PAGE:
Ruby's depression is no laughing matter

Ruby Wax says the solution to her depression is all in the mind. Rachel Borrill reports.

COMEDIAN Ruby Wax’s television persona was loud, brash and over-the-top. A regular on our television screens, she interviewed and socialised with the rich, famous and the British royal family. However behind the scenes, Ruby battled with severe depression.

After spending a fortune on shrinks and attending clinics, five years ago she began to research how the brain works and discovered mindfulness, an ancient meditation practice, which “tames and calms’’ the mind. It has changed her life.

“Luckily, due to practising mindfulness, I have an early warning system. It can’t eliminate depression but I can hear the alarms before it eats me alive,’’ she says when we meet in the Merrion Hotel, Dublin.

For Ruby, her warning signs are insomnia, only sleeping for two hours at a time, and then waking up with “dread — heavy like a weight on my chest.’’

Although she has suffered from depression since childhood, she was officially diagnosed following the birth of her third child in 1994.

“I thought I was suffering from glandular fever. I couldn’t lift my arms. I was so weak. I couldn’t get up,’’ she recalls.

“It is just like hitting a brick wall, really slowly. I wouldn’t be able to get out of bed for days.’’ Ruby acknowledges how hard it must have been on her family. She is married to the TV producer, Ed Bye, and they have three grown-up children.

“They love me. Being diagnosed with depression doesn’t mean they are going to run away. I have never got so low that I have had suicidal thoughts, I was pleased when I was diagnosed because then I could be medicated and get back to being me. They were happy too,’’ she explains.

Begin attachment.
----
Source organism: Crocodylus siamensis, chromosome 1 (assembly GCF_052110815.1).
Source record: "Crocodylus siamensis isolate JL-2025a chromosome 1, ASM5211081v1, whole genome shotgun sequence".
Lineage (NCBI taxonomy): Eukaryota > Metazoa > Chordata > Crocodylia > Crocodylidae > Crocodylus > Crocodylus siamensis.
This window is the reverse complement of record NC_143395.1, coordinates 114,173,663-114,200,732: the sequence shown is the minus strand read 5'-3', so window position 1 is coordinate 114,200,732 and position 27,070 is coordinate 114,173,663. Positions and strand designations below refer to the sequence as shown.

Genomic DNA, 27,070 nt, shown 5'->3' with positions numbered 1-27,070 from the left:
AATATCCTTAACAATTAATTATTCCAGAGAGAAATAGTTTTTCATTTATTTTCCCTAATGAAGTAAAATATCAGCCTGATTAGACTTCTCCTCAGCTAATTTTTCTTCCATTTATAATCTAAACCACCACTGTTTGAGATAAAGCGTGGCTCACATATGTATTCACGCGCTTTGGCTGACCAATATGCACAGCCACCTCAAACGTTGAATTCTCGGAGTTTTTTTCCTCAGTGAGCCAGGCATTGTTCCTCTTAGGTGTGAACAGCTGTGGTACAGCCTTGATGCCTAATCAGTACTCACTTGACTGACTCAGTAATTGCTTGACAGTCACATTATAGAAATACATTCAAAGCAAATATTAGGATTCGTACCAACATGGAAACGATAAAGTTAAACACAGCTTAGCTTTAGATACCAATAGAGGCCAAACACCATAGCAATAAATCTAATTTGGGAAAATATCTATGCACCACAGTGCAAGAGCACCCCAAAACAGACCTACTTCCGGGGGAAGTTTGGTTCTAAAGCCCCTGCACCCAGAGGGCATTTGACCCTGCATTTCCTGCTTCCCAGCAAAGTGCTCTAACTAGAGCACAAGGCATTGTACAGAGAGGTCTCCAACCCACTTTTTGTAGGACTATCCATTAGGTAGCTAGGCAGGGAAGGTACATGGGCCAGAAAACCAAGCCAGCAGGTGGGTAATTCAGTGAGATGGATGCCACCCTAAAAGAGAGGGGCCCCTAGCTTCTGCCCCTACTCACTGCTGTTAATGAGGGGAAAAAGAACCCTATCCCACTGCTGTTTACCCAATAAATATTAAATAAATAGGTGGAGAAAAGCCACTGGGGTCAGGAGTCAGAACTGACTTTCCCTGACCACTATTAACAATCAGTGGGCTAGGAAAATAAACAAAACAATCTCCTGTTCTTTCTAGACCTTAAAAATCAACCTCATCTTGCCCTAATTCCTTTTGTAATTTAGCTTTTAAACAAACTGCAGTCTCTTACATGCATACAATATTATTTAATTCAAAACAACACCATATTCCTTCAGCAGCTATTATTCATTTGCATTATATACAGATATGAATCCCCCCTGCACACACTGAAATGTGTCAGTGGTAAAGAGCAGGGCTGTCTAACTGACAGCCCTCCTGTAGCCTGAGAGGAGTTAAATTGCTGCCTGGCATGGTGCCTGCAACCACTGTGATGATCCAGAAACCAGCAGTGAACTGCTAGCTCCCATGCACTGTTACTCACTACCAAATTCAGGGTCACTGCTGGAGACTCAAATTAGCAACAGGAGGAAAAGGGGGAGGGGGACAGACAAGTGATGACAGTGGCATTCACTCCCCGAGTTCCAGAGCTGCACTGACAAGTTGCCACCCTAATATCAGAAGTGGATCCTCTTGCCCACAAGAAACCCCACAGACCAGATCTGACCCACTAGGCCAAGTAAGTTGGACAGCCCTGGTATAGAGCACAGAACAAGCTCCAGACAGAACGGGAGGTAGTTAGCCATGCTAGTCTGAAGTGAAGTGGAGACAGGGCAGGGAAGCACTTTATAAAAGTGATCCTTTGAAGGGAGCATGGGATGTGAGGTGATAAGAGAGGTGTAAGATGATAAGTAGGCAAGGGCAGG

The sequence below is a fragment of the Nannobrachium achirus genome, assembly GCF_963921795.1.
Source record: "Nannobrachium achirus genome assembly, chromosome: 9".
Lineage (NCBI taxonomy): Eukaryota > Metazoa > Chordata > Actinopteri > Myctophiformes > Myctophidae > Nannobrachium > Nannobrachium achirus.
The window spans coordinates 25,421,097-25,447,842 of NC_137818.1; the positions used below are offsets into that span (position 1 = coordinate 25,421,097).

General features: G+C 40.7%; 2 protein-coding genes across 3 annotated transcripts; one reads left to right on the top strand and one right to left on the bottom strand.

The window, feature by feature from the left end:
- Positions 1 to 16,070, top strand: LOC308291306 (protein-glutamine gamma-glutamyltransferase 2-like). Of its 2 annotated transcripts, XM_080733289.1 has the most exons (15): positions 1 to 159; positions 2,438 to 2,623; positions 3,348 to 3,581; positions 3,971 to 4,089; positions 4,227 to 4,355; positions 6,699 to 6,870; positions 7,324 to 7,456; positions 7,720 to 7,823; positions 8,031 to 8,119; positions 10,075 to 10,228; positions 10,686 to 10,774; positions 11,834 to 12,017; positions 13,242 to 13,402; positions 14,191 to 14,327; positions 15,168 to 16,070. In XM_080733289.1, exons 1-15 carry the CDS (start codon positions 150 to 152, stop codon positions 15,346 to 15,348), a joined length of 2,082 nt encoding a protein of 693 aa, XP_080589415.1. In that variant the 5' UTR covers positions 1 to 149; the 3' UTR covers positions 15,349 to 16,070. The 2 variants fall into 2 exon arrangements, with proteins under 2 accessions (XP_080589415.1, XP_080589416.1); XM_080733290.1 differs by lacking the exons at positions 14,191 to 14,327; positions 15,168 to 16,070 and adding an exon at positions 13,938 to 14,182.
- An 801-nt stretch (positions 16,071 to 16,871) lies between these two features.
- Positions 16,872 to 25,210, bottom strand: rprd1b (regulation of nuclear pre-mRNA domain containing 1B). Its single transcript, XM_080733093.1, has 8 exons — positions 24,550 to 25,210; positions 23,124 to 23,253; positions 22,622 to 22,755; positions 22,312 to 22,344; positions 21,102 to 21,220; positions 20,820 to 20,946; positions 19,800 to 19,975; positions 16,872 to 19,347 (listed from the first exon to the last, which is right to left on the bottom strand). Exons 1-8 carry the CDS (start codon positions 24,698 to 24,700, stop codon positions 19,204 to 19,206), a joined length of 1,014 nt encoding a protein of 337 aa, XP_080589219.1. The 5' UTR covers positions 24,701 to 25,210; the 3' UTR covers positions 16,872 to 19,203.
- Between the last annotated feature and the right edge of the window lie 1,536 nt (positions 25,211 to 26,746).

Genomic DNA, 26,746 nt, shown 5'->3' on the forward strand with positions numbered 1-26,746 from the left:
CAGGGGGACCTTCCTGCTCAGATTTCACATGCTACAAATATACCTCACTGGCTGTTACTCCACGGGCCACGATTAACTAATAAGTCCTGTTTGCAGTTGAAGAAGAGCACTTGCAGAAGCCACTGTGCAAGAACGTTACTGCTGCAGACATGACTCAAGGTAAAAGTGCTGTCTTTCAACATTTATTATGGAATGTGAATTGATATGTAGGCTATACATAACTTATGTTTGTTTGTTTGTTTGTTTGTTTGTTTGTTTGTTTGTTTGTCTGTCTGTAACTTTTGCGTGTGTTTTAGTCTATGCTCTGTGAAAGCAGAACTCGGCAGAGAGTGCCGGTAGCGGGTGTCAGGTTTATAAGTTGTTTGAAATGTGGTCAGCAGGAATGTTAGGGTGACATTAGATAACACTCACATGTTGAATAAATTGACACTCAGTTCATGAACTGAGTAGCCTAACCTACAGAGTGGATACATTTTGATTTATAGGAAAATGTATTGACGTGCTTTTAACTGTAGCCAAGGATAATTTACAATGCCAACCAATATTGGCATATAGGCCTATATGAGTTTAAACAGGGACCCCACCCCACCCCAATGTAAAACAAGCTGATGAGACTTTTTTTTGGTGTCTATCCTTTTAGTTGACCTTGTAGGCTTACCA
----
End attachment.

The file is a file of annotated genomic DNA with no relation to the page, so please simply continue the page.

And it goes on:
“Now with the mindfulness, my husband feels better, he is not so worried or nervous that I might have another bout tomorrow.’’

Ruby can find some humour in her behaviour during these bouts of depression. She recalls the time that she became obsessed by blue and white striped cushion covers, spending six hours on her computer tracking them down in shops across the world, and a further four hours to work out how to use her credit card.

Ruby has just written a book Sane New World; Taming the Mind which she describes as a manual to help “everybody’’ learn how our brains function and how to retrain the mind.

“It took about a year and half to write. I found it very hard, especially the neuroscience as I had to get it right,” she says.

Ruby admits re-training your brain is not easy and mindfulness is not for everyone. One of her closest friends, who also suffers from depression, found it did not suit her at all. A mindfulness course lasts eight weeks and requires total commitment.

“Brains develop all the time. But you have to use it or you will lose it. I would advise older people to find something they are curious about and then study it. Also, to do something social.”

Ruby, 60, says she feels happier as ” I am steady’’ but she hates the ageing process and admits in the past to being “haunted continuously’’ by thoughts of her death.

“In my head I am still 21, but there is nothing I can do about it, we all get older,” she says.

Sane New World – Taming the World by Ruby Wax, published Hodder and Stoughton.

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